On February 3, voters elected Nayib Bukele to the presidency in the first round, breaking a a 30-year streak of two-party control of the presidency. The former San Salvador mayor received 53 percent of the vote as the candidate of the Grand Alliance for National Unity (GANA), a coalition that broke off from the conservative National Republican Alliance, though Bukele was a member of the governing Farabundo Martí National Liberation Front until 2017.
The 37-year-old won by a landslide, beating his top opponent by more than 20 points and by winning over voters who saw him as a different option from politics as usual. But even if he got more votes than the two traditional parties combined, he will have to work with the opposition in the legislature, where GANA holds a small number of seats.
Presidents in El Salvador serve for five years and can run for nonconsecutive reelection. Bukele took office June 1.
With 100 days as president under his belt, what has Latin America’s youngest president done to address corruption, security, and emigration?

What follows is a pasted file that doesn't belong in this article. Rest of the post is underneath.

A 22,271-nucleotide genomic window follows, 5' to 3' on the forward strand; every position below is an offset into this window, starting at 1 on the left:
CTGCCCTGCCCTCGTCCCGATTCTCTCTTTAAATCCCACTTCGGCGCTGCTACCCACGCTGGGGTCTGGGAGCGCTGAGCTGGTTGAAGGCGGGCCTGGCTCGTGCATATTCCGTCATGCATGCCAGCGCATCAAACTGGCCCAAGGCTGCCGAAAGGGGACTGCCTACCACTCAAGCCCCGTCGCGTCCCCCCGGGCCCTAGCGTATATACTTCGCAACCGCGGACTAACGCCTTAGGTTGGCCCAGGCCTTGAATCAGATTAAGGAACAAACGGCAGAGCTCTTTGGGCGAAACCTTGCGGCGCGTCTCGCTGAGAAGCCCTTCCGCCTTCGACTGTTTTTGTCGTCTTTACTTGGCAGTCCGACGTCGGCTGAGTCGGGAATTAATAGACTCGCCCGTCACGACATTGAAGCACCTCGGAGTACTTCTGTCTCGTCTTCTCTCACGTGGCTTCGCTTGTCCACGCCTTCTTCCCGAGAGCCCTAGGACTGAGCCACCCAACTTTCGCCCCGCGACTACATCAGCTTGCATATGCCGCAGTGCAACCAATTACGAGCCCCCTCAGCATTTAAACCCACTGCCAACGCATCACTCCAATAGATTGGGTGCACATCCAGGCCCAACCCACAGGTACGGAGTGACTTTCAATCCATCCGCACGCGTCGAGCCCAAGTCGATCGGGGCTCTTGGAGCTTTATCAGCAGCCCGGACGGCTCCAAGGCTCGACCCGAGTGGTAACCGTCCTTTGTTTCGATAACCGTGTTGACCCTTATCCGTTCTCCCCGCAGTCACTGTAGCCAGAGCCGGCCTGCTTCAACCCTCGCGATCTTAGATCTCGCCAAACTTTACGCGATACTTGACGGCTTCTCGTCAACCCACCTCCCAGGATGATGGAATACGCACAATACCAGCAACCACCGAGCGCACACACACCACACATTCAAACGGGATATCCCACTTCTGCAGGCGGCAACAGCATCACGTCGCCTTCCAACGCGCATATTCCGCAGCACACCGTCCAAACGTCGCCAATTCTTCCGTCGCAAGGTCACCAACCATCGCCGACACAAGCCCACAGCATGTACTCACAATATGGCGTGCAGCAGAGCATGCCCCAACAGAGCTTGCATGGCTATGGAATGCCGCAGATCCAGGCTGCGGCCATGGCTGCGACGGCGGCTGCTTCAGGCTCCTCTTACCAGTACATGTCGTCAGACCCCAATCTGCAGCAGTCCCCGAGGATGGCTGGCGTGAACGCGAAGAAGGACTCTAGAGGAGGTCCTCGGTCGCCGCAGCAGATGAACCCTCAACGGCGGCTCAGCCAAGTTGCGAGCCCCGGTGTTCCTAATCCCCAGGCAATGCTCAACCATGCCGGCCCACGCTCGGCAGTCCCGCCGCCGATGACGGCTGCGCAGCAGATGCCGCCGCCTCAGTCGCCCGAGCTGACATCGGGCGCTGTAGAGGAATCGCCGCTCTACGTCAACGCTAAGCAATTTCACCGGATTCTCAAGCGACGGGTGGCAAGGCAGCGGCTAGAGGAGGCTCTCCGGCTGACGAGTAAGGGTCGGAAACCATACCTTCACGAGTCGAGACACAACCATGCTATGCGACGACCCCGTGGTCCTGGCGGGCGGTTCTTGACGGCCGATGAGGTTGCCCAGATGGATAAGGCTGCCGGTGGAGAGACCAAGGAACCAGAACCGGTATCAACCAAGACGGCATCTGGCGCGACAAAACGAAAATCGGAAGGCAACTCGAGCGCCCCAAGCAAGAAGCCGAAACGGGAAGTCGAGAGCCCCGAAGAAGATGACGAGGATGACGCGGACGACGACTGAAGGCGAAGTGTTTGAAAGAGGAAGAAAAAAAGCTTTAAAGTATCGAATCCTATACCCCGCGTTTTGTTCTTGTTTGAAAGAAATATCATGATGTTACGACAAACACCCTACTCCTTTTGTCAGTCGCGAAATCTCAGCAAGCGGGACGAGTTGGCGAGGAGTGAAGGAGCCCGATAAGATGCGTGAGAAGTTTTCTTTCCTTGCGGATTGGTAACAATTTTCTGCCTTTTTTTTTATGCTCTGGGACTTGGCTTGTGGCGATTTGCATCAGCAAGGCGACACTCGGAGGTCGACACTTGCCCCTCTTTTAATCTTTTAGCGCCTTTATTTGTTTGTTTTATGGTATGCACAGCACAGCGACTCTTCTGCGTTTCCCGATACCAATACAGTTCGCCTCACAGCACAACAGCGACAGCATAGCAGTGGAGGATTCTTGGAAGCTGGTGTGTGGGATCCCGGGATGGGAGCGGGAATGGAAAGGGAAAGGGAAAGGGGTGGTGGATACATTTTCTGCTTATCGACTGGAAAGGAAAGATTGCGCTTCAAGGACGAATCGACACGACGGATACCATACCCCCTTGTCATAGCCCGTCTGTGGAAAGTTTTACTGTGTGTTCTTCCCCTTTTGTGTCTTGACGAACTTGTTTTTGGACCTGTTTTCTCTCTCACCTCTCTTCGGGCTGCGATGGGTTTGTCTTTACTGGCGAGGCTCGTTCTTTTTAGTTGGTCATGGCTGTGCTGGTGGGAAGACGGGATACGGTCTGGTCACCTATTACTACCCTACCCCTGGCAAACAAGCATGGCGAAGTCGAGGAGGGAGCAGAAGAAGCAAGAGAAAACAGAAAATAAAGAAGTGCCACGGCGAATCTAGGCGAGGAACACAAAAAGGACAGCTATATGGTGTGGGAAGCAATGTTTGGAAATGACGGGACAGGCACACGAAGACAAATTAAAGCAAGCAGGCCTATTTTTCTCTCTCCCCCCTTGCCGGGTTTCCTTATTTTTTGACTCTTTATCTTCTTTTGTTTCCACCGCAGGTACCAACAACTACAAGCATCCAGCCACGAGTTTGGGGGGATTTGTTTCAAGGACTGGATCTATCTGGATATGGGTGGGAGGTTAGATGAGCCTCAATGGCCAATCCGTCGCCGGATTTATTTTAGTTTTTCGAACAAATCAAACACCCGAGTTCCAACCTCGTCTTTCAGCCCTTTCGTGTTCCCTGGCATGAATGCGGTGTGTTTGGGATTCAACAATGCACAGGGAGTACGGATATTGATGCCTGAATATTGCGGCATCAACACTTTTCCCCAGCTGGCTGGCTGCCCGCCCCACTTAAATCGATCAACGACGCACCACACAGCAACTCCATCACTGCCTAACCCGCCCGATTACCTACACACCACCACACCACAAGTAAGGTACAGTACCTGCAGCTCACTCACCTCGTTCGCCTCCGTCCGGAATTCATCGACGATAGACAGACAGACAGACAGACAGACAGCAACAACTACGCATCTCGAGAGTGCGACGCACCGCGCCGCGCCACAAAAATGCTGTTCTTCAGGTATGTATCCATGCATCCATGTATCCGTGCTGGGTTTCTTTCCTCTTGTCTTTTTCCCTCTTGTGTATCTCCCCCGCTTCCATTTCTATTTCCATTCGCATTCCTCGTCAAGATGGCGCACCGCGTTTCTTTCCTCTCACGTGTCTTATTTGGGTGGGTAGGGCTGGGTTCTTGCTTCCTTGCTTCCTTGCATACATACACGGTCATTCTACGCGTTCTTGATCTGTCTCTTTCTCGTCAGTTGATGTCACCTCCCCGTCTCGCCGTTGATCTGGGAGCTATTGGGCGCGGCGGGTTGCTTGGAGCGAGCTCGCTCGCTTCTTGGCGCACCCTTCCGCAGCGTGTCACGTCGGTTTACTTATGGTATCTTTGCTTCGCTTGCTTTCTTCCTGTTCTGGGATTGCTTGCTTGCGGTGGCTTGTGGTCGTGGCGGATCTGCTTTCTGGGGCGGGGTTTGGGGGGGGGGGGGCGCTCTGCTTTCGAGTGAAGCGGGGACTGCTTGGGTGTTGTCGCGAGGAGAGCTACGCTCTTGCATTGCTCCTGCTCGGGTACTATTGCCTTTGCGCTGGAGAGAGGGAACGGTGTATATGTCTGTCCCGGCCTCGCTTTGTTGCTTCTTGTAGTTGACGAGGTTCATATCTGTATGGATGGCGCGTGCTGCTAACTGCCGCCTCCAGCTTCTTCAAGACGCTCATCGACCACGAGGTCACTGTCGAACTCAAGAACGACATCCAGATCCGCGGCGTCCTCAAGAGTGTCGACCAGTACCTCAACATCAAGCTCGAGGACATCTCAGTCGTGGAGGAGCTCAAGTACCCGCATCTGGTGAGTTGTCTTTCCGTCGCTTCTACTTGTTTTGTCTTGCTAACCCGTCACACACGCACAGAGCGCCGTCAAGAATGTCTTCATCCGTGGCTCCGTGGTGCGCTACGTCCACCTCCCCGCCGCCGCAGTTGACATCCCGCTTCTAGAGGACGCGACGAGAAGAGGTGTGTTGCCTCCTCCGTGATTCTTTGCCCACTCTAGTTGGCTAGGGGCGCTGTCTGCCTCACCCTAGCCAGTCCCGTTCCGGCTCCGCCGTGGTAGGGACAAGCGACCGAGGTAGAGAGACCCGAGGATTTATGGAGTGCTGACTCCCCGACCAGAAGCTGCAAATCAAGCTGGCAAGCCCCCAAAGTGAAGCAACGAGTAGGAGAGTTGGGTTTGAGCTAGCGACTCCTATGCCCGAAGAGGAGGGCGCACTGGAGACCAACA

Since taking office on June 1, the young president has already made a set of notable decisions.
At COA's Washington Conference on the Americas, CNBC's Michelle Caruso-Cabrera talked with the 37-year-old leader about immigration, foreign policy, and job creation.
Learn about what the 37-year-old former mayor plans to do as president.
A closer look at the young frontrunner and the contenders hoping for an upset.
Can Nayib Bukele win outright on February 3? That’s the big question—and the result is not a given.
AS/COA Online takes a look at upcoming presidential races in Argentina, Bolivia, El Salvador, Guatemala, Panama, and Uruguay.
The frontrunner’s direct connection with supporters is upending party politics.
NYU’s Patricio Navia talks about Sebastián Piñera’s return to Chile’s presidency, and AU’s Héctor Silva Ávalos tells us why the FMLN’s electoral loss is ARENA’s gain in El Salvador.